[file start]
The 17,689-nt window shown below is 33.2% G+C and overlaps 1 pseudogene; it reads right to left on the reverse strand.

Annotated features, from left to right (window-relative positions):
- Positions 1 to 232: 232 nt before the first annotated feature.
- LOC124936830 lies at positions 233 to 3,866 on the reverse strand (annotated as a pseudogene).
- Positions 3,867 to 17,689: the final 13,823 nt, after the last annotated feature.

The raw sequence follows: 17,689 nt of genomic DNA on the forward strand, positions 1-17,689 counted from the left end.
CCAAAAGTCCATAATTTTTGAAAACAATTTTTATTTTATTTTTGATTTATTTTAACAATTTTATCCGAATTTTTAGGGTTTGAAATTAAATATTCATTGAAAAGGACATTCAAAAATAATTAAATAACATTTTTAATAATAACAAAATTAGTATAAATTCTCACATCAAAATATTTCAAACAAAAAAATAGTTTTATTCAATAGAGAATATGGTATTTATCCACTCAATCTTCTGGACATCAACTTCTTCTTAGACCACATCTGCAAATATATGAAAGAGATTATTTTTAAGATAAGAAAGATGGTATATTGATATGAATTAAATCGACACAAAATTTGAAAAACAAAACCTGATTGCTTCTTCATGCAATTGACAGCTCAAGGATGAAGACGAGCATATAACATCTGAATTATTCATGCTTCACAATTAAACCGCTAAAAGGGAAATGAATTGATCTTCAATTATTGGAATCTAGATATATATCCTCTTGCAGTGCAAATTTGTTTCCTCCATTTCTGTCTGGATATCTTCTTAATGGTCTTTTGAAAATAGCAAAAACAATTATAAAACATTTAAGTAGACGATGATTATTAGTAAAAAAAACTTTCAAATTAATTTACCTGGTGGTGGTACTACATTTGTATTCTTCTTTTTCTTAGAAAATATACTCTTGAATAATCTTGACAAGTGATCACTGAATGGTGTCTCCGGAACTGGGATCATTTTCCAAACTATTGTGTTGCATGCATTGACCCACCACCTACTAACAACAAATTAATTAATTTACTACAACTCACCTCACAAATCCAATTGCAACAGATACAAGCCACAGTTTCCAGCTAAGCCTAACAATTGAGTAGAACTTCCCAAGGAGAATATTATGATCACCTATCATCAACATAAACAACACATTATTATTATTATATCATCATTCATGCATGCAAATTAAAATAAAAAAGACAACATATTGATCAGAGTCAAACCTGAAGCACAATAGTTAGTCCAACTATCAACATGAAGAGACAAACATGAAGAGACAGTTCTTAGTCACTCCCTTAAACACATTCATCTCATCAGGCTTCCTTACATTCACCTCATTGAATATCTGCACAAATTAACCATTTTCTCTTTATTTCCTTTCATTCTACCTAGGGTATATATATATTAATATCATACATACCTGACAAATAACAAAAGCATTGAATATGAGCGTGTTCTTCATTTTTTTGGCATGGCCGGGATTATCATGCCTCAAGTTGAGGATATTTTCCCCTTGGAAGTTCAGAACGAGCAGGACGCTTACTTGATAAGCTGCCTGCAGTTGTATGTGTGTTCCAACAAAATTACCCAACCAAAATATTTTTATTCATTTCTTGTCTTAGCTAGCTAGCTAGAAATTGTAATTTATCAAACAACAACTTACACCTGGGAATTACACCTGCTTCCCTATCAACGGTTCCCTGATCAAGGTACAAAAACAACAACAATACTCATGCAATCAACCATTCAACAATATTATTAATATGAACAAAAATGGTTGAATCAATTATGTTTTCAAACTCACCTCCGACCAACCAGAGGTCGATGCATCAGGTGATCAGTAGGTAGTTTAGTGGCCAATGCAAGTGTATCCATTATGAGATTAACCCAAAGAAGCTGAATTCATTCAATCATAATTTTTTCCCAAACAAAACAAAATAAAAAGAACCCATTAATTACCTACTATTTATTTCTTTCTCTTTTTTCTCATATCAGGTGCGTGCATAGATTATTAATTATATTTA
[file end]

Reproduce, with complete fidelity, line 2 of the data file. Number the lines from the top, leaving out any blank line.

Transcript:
Annotated features, from left to right (window-relative positions):